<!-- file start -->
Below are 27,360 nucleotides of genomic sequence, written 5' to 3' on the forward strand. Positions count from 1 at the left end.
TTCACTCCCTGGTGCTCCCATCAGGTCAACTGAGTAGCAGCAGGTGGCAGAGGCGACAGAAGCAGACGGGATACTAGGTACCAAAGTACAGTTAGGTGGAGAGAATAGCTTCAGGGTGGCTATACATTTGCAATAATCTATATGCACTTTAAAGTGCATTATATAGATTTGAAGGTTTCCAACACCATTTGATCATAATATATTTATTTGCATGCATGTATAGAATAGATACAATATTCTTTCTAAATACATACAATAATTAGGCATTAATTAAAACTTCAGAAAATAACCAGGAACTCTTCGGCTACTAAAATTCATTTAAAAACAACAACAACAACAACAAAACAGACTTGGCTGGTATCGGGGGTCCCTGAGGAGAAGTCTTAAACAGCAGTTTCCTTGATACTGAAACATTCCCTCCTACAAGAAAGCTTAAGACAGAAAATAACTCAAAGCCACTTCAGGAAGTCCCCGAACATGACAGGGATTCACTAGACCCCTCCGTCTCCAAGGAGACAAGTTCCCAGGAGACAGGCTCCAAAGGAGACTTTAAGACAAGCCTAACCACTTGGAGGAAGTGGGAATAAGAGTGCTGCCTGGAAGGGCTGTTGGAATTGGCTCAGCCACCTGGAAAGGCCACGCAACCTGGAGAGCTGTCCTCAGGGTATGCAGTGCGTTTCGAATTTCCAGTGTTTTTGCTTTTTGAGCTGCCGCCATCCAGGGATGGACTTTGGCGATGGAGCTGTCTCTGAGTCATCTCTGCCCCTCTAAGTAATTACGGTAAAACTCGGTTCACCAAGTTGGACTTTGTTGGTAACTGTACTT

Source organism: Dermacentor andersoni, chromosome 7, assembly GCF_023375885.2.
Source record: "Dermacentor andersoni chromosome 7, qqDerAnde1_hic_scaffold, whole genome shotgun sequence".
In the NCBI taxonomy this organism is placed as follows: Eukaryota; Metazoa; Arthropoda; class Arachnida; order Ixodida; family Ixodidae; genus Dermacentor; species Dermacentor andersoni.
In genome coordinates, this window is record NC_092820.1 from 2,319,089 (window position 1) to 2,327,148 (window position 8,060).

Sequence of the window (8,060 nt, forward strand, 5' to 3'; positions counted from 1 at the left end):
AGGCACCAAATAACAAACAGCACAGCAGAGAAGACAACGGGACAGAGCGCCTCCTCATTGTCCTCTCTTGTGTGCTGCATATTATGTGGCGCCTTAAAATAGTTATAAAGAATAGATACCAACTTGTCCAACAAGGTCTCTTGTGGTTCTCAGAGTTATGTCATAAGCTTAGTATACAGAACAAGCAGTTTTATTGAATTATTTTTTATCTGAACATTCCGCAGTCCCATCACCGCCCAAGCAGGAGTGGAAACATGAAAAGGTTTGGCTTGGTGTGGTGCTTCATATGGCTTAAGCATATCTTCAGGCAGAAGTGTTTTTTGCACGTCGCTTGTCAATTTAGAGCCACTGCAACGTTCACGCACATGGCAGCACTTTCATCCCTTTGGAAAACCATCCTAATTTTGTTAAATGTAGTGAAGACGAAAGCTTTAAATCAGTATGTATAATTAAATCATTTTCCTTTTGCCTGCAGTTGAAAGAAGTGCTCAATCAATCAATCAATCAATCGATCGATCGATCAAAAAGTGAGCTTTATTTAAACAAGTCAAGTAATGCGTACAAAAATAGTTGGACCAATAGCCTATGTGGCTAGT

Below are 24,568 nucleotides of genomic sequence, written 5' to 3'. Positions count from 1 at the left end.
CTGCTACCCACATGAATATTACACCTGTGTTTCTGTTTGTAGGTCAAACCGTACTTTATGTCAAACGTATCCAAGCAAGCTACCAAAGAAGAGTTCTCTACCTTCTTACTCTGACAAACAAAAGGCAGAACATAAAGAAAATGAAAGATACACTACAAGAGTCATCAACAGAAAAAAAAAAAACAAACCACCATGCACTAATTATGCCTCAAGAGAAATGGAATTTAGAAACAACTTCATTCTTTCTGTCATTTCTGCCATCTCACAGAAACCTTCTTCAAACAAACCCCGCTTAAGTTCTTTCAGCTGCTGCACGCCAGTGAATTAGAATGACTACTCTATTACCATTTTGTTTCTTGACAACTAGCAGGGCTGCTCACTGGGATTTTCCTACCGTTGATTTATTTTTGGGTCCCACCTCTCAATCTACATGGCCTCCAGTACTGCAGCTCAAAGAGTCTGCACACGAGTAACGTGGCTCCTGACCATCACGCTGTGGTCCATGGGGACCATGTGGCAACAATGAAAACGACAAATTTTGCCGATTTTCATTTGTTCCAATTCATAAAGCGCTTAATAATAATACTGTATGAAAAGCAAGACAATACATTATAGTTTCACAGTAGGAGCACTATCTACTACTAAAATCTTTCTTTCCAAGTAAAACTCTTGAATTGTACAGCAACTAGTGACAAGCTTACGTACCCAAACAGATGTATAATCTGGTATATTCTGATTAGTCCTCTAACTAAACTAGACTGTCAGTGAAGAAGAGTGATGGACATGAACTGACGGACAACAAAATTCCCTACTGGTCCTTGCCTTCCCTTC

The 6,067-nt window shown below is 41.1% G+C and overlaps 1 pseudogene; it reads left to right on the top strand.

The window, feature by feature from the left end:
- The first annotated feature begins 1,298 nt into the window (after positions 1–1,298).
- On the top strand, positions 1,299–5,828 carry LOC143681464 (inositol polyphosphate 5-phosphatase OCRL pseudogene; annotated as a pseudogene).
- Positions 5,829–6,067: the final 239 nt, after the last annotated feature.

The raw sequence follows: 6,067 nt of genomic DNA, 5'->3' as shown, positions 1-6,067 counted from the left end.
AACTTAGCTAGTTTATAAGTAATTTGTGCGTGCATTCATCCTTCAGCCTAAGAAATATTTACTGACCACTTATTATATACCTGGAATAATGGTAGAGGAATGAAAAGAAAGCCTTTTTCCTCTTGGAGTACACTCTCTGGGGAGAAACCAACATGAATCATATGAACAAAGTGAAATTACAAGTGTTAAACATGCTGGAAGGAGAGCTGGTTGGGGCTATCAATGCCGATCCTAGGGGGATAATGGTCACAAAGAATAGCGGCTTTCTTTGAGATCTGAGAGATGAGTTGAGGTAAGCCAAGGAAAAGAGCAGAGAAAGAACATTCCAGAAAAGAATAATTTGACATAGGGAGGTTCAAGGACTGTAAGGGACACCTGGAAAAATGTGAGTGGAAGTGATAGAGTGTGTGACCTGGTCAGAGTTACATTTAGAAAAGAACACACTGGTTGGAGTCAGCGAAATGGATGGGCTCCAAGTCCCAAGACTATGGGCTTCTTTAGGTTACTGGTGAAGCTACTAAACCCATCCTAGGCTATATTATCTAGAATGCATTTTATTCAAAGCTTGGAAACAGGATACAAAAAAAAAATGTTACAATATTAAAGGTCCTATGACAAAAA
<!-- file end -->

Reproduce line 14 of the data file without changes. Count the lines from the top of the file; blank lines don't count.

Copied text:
- On the top strand, positions 1,299–5,828 carry LOC143681464 (inositol polyphosphate 5-phosphatase OCRL pseudogene; annotated as a pseudogene).